100 Songs with One Word Titles (100 – 96)

I was going to count these down individually but when I broke this news to one member of the musical jury the other day, he told me to ‘not milk it’.  So in order to avoid over filling this particular musical bucket with cow juice, I will reveal five songs a day until I get to number 50 and then the bucket will overfloweth.  It also means that this series should be done and dusted before the start of September (hopefully).

It seems fitting and probably justified to start by planting a knee firmly in the balls of the establishment. 

100. Repeat – Manic Street Preachers (1991, Columbia Records, Taken from ‘Generation Terrorists’)

The Manics just about scraped into the Top 100, needing a last day shove in the back from the final jury member whose votes came in some 20 minutes before the deadline door slammed firmly shut.  ‘Repeat’ is classic Manics and they are at their most provocative as they yelp rudely about what they want the “Queen and Country” to do, as an electroclash backdrop bounces around your speakers.  It should have done better folks, maybe I chose the wrong song?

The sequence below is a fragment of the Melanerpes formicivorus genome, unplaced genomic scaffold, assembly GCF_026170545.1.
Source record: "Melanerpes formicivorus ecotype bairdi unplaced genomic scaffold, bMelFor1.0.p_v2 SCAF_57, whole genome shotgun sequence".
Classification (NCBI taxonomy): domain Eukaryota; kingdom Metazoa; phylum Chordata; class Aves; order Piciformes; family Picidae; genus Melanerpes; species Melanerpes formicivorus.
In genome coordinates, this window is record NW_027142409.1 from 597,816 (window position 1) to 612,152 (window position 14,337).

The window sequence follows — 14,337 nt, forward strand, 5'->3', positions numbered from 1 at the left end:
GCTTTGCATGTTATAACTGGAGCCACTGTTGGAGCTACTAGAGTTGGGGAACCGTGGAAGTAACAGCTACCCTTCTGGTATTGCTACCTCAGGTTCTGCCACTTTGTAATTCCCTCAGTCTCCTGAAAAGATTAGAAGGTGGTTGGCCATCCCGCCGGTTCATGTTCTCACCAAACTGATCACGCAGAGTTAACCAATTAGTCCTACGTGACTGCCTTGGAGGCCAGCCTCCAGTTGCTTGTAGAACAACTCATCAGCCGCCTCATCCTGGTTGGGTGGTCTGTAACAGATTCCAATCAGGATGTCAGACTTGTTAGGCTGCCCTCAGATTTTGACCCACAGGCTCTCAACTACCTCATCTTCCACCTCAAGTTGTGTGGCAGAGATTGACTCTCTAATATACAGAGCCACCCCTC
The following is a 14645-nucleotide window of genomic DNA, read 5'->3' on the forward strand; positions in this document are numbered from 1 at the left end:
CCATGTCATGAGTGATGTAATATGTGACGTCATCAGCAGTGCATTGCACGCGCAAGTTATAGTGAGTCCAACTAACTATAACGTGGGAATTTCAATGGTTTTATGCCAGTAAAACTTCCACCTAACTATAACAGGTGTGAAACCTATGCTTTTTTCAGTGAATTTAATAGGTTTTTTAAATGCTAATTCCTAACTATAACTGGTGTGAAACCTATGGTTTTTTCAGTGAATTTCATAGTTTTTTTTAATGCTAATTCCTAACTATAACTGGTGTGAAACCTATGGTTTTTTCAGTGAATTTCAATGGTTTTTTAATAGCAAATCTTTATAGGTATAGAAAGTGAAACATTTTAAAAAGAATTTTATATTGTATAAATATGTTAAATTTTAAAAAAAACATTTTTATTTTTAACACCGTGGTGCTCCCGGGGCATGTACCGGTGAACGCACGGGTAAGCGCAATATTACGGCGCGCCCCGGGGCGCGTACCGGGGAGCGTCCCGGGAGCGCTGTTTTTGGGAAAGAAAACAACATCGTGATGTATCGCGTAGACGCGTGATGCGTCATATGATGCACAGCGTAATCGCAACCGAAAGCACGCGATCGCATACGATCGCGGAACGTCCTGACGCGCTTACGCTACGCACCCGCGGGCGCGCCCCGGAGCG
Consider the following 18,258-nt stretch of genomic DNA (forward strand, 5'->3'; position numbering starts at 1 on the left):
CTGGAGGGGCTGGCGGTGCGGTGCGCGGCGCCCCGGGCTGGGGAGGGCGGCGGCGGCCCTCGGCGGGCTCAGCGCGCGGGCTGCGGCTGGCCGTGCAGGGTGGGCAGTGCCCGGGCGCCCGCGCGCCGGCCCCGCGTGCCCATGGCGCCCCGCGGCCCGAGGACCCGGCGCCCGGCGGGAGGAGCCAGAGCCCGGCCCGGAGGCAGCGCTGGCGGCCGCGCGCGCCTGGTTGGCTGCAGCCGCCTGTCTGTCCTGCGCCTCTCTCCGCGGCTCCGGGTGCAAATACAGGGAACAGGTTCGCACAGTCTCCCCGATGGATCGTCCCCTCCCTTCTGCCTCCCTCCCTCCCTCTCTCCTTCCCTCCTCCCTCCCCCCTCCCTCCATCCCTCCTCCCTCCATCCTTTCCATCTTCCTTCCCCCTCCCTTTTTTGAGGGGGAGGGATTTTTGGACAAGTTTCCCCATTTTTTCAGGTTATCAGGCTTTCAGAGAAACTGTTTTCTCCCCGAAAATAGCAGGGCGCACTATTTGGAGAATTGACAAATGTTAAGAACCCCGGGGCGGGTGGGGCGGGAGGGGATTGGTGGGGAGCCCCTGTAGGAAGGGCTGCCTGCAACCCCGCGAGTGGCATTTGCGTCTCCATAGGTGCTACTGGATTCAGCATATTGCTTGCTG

99. England – The National (2010, 4AD Records, Taken from ‘High Violet’)

The National started well but rather like Derek Redmond in the 1992 Olympics, they rather limped over the line, whilst sobbing into the arms of their loved ones. Although that maybe more to do with the fact that have rapidly turned into America’s version of Elbow.  Saying that ‘England’ is a marvellous track, easily a highlight of ‘High Violet’ especially the piano bit.

98. Stay – Shakespear’s Sister (1992, London Records Taken from ‘Hormonally Yours’)